Over $170 billion will be provided to safely reopen schools from daycares to elementary and secondary schools to colleges.
Grant and loan programs for small businesses as well as an expansion of the Paycheck Protection Program.
Over $100 billion invested in vaccination delivery and research along with further COVID-19 testing and contact tracing.
What does the stimulus package mean for the US economy?
The package is expected to increase US gross domestic product (GDP) by up to 4% in 2021. The stock market immediately saw gains with the Dow Jones finishing 0.6% higher and the S&P 500 1% higher last Thursday after Biden signed the bill into law. The Organisation for Economic Co-operation and Development (OECD) anticipates that the American Rescue Plan will expand the global economy by 1% this year.
Tax Day is April 30th – Here’s what you need to know.
What’s different this year?
T4 Slips – tax slip provided by your employer – There will be an extra box near the end indicating what COVID-19 assistance (if any) you received during 2020
- Look out for a T4A if you received any assistance from the CRA
- Keep an eye out for T4E if you received any assistance from Service Canada (CERB, CESB, EI, etc)
Basic Personal Amount (BPA) – how CRA determines when to start taxing your income
- Increased to $13,229, an increase of over $1,000
- Does not apply to individual in the top two tax brackets
Line 31350 – Digital News Subscription Expenses
- Claim up to $500 for qualifying subscription expenses
- Too bad your subscription to Btchcoin doesn’t qualify!
What’s taxable and what’s not?
Government relief provided due to COVID-19 (CERB, CESB, CRSB, etc) are all treated as taxable income and should be reported on line 13000 as “Other Income”.
- This might mean you owe taxes for the first time
- Individuals with a total taxable income of $75,000 or less who received COVID-19 assistance do not have pay taxes owing for 2020 until April 30, 2022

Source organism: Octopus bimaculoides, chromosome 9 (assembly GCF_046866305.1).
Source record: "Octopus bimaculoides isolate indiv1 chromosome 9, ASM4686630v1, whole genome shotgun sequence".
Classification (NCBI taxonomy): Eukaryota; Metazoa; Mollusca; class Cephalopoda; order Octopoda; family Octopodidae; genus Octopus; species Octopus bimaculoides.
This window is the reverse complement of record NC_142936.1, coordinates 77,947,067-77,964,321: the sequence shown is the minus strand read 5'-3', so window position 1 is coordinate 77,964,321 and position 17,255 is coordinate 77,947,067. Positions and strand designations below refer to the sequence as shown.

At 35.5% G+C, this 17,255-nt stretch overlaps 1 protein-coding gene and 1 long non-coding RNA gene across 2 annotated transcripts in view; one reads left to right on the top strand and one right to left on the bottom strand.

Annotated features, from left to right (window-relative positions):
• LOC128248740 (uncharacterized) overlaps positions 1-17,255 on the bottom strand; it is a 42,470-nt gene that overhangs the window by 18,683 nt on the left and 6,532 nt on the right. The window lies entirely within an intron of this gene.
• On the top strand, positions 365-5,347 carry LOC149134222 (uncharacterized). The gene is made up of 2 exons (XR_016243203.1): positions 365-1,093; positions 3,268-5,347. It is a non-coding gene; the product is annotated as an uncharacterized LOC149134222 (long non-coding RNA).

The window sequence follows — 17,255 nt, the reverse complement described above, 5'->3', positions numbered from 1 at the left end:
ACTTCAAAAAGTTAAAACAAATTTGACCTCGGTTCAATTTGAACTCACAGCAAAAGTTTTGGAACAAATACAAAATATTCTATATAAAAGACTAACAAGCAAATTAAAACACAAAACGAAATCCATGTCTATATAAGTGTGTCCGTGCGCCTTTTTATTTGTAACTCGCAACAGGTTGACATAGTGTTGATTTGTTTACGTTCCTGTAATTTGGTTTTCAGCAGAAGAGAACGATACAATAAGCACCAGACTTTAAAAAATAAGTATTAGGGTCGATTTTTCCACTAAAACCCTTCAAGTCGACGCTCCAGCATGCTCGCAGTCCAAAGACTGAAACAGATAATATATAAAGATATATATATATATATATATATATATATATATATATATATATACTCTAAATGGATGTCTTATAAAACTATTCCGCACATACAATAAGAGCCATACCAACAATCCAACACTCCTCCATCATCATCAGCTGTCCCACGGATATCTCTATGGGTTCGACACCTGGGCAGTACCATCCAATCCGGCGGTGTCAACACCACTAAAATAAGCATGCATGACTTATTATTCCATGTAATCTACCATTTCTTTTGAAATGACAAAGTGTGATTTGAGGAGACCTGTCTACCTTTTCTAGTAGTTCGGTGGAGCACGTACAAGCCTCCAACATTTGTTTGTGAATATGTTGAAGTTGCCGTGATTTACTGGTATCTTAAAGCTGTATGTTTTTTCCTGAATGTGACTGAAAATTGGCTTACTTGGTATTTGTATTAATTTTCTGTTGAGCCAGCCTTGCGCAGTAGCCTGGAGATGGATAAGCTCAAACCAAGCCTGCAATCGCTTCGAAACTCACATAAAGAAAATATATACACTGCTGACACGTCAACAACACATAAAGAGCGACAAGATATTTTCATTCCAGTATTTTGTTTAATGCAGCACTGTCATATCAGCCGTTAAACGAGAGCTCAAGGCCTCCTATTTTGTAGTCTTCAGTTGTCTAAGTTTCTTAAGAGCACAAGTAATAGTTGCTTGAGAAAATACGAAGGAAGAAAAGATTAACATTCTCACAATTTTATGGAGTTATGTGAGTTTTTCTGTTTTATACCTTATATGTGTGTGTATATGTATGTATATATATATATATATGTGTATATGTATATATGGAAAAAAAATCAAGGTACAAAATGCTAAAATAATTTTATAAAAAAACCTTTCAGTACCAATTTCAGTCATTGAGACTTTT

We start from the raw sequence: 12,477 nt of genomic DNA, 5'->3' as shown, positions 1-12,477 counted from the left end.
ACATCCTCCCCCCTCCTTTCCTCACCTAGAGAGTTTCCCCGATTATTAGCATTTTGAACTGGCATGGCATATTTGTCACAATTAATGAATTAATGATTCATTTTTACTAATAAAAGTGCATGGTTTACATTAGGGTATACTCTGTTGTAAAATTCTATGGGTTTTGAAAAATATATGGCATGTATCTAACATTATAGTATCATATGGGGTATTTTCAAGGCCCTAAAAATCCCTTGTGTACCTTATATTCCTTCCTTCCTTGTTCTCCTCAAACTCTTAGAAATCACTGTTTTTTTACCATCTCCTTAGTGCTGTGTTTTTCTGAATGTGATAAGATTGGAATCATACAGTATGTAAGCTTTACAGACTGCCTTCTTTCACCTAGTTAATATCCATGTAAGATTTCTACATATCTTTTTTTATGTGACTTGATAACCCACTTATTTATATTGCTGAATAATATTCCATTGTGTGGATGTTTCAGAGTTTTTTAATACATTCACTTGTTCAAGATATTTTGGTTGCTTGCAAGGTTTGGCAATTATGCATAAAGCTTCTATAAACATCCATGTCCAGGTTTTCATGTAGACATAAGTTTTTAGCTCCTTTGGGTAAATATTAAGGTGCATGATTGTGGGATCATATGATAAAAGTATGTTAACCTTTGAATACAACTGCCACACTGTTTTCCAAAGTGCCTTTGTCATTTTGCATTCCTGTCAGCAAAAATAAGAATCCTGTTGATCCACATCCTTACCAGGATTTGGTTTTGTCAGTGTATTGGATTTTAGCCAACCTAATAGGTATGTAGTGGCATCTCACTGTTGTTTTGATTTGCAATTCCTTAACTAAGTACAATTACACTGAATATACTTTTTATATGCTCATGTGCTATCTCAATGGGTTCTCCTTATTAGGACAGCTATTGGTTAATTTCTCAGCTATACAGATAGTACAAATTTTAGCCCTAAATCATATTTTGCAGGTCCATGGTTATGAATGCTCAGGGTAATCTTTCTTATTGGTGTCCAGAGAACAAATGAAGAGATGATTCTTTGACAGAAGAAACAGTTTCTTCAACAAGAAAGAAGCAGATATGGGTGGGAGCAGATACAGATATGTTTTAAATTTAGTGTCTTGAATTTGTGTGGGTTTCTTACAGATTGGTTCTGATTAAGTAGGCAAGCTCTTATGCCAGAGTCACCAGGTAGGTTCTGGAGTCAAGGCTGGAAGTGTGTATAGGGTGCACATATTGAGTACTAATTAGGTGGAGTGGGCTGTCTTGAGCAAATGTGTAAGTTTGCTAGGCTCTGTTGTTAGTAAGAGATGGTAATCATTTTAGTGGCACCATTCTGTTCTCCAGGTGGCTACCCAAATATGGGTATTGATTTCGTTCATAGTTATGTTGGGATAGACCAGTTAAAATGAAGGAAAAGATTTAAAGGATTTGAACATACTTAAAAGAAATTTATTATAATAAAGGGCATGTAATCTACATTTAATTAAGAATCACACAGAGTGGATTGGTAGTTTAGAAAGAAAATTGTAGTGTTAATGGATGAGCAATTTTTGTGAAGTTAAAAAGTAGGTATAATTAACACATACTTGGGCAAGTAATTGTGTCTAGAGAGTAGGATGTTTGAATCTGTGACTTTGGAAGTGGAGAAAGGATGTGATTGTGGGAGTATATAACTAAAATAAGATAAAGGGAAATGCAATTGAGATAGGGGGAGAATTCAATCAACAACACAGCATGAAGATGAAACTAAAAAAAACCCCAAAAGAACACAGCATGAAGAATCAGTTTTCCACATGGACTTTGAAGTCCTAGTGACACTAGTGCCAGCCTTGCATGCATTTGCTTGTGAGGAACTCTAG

Not taxable: one-time payments from the Government that do not need to be reported
- GST/HST Credit
- OAS Pension
- GIS Payment
- Payment to Persons with Disabilities
And what we’ve all been waiting for… Work From Home Deductions
- If you WFH for 50% of the time over at least 4 consecutive weeks due to COVID-19 you might be eligible for up to $400 in deductions that will not require receipts or paperwork
- WFH individuals with more significant expenses can use this CRA calculator to assess their work from home deductions
- But heads up: you need Form T2200(S) signed by your employer
- Self-employed? You are probably old hat, but that above calculator might come in handy for those of you who turned a side hustle into a full-time gig (you go!)
Btchcoin‘s Classified Section
Want to post an ad? DM or email us.
Stuff We Read and We Liked:
The headline here says it all “How Facebook got addicted to spreading disinformation”
Vindhya recommends this piece about how Shopify is launching a fund for female and non-binary founders.
“Hell hath no fury like a stationer scorned” – how the bankruptcy of Paper Source impacted (predominantly female) card makers.
Claire recommends this funny, cutting think piece on “How to become an intellectual in Silicon Valley”